After the peaks and valleys that marked his romance with first love Selena Gomez, he was cautious about throwing around the term girlfriend. Describing the model as "someone I really love" in GQ's February 2016 issue, he made it clear that nonetheless they weren't exclusive.
"I don't want to put anyone in a position where they feel like I'm only theirs, only to be hurt in the end," he reasoned. "Right now in my life, I don't want to be held down by anything. I already have a lot that I have to commit to. A lot of responsibilities. I don't want to feel like the girl I love is an added responsibility."
It wasn't so much a desire to be unfettered, to take advantage of the fact that he was Justin Bieber and that there would be a slew of eager companions no matter how recklessly he behaved. No, actually, it was much more thoughtful—and ultimately prescient—than that.
"I know that in the past I've hurt people and said things that I didn't mean to make them happy in the moment," he continued. "So now I'm just more so looking at the future, making sure I'm not damaging them. What if Hailey ends up being the girl I'm gonna marry, right? If I rush into anything, if I damage her, then it's always gonna be damaged. It's really hard to fix wounds like that. It's so hard.…I just don't want to hurt her."
An open-ended relationship isn't always the stuff dreams are made of, but Baldwin seemed to uniquely understand the limitations that came with being linked to a pop star of Bieber's caliber. Calling his viewpoint "awesome," she explained to E! News, "He's about to go on tour." Doubtlessly imagining the sort of temptations that lurked in every corner of the globe she added, "Relationships at this age are already complicated." No need to muck it up further with any type of label.
Still, for all their best intentions, Bieber did end up hurting his future bride. "Negative things happened that we still need to talk about and work through," she admitted to Vogue. "Fizzled would not be the right word—it was more like a very dramatic excommunication. There was a period where if I walked into a room, he would walk out."
But, once again, last June, their faith would bring them together, specifically to a Miami conference hosted by Vous Church pastor Rich Wilkerson Jr. Both decidedly single and unfettered, "By then we were past the drama," Baldwin said. "I just gave him a hug. By the end of the conference, he was like, 'We're not going to be friends.' I was like, 'We're not?'"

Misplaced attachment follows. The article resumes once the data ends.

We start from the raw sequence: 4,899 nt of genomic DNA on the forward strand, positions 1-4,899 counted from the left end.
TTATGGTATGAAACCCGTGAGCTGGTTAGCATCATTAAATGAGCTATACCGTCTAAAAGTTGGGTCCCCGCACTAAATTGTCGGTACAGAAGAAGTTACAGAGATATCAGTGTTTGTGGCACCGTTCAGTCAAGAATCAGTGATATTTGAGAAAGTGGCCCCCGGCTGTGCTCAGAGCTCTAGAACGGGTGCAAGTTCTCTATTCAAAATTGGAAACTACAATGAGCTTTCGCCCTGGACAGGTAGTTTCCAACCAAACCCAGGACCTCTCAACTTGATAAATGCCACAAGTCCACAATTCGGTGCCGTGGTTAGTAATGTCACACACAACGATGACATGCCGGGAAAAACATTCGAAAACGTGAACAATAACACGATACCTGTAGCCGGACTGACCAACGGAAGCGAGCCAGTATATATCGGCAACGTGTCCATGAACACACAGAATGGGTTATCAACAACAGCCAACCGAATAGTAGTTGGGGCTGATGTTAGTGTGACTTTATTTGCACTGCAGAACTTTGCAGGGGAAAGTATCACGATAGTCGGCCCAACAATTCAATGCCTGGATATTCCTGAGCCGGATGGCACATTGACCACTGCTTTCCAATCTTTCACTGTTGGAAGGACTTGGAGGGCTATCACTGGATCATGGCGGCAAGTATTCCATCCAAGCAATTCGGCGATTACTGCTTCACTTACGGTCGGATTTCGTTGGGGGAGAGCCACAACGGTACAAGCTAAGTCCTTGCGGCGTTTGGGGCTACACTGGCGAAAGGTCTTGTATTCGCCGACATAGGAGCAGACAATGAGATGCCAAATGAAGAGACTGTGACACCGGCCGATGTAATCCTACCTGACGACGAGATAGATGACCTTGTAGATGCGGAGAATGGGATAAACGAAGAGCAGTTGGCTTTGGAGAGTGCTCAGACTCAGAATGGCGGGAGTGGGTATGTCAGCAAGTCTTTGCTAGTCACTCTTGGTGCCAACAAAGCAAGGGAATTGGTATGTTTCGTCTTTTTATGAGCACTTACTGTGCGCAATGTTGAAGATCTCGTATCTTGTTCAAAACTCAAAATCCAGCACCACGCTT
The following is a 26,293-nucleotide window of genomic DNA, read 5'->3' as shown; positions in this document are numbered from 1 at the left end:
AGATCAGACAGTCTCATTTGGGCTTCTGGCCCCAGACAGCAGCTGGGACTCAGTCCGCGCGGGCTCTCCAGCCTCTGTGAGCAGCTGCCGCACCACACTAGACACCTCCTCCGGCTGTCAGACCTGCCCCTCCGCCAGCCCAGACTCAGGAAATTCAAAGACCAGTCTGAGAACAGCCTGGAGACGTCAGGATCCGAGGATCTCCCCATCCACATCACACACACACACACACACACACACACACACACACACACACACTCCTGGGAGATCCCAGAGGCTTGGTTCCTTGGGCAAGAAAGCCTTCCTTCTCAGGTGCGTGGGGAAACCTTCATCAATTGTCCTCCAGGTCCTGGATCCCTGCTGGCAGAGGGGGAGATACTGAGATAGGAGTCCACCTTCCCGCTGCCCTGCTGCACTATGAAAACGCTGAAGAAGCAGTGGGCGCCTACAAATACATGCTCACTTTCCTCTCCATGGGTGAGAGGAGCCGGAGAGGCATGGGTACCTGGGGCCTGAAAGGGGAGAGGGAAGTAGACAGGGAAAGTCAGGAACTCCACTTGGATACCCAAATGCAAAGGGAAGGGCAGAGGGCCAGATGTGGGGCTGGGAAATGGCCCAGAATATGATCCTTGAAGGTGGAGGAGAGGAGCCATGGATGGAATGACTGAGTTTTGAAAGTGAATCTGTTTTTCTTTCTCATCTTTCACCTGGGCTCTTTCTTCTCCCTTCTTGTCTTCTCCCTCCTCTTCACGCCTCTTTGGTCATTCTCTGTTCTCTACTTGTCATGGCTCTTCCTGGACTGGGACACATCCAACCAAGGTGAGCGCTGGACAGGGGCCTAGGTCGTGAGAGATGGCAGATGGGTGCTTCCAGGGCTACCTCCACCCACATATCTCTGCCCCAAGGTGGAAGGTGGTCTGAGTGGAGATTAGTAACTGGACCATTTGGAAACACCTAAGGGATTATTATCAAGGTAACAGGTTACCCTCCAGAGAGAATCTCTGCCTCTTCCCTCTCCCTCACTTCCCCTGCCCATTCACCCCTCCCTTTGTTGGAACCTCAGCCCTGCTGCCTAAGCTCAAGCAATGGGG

Weeks later, during a trip to the Bahamas, she got her answer as Bieber presented her with a custom oval diamond, designed to mimic Blake Lively's engagement ring that Baldwin has long admired.
Eager to wed, in part because Bieber was ready to break the celibacy he'd imposed on himself for more than a year, they've chosen to work through whatever differences exist as husband and wife.
"I'm the emotionally unstable one," Justin told Vogue. "I struggle with finding peace. I just feel like I care so much and I want things to be so good and I want people to like me. Hailey's very logical and structured, which I need. I've always wanted security—with my dad being gone sometimes when I was a kid, with being on the road. With the lifestyle I live, everything is so uncertain. I need one thing that's certain. And that is my baby boo."
Which gets at the heart of why the pair are willing to work at their nascent marriage, differences in communication ("I just need to express myself, and it's been really difficult to get her to say what she feels," he told Vogue), ongoing counseling and all.
"We're coming from a really genuine place. But we're two young people who are learning as we go," Baldwin told the fashion mag. "I'm not going to sit here and lie and say it's all a magical fantasy. It's always going to be hard. It's a choice. You don't feel it every single day. You don't wake up every day saying, 'I'm absolutely so in love and you are perfect.' That's not what being married is. But there's something beautiful about it anyway—about wanting to fight for something, commit to building with someone. We're really young, and that's a scary aspect. We're going to change a lot. But we're committed to growing together and supporting each other in those changes. That's how I look at it. At the end of the day, too, he's my best friend. I never get sick of him."